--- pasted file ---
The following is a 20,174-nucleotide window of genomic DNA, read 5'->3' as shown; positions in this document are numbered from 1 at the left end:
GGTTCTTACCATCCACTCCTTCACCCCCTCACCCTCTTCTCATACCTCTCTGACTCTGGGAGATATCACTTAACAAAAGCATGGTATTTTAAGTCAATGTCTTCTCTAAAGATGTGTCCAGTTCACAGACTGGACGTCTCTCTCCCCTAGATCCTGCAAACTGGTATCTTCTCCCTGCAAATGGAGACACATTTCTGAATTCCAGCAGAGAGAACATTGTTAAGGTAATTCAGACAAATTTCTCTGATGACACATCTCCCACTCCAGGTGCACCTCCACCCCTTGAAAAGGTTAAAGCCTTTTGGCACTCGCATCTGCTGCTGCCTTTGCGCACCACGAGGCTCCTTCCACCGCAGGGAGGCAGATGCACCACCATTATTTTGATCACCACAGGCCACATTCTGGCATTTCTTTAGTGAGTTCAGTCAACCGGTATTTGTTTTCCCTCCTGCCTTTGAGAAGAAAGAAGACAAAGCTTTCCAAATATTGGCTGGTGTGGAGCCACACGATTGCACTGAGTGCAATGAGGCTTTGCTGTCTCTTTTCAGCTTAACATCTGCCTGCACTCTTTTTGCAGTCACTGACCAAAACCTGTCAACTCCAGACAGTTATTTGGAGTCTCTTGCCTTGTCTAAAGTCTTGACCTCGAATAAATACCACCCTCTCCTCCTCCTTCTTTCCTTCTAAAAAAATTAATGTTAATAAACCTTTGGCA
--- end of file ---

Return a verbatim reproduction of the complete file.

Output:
The following is a 20,174-nucleotide window of genomic DNA, read 5'->3' as shown; positions in this document are numbered from 1 at the left end:
GGTTCTTACCATCCACTCCTTCACCCCCTCACCCTCTTCTCATACCTCTCTGACTCTGGGAGATATCACTTAACAAAAGCATGGTATTTTAAGTCAATGTCTTCTCTAAAGATGTGTCCAGTTCACAGACTGGACGTCTCTCTCCCCTAGATCCTGCAAACTGGTATCTTCTCCCTGCAAATGGAGACACATTTCTGAATTCCAGCAGAGAGAACATTGTTAAGGTAATTCAGACAAATTTCTCTGATGACACATCTCCCACTCCAGGTGCACCTCCACCCCTTGAAAAGGTTAAAGCCTTTTGGCACTCGCATCTGCTGCTGCCTTTGCGCACCACGAGGCTCCTTCCACCGCAGGGAGGCAGATGCACCACCATTATTTTGATCACCACAGGCCACATTCTGGCATTTCTTTAGTGAGTTCAGTCAACCGGTATTTGTTTTCCCTCCTGCCTTTGAGAAGAAAGAAGACAAAGCTTTCCAAATATTGGCTGGTGTGGAGCCACACGATTGCACTGAGTGCAATGAGGCTTTGCTGTCTCTTTTCAGCTTAACATCTGCCTGCACTCTTTTTGCAGTCACTGACCAAAACCTGTCAACTCCAGACAGTTATTTGGAGTCTCTTGCCTTGTCTAAAGTCTTGACCTCGAATAAATACCACCCTCTCCTCCTCCTTCTTTCCTTCTAAAAAAATTAATGTTAATAAACCTTTGGCA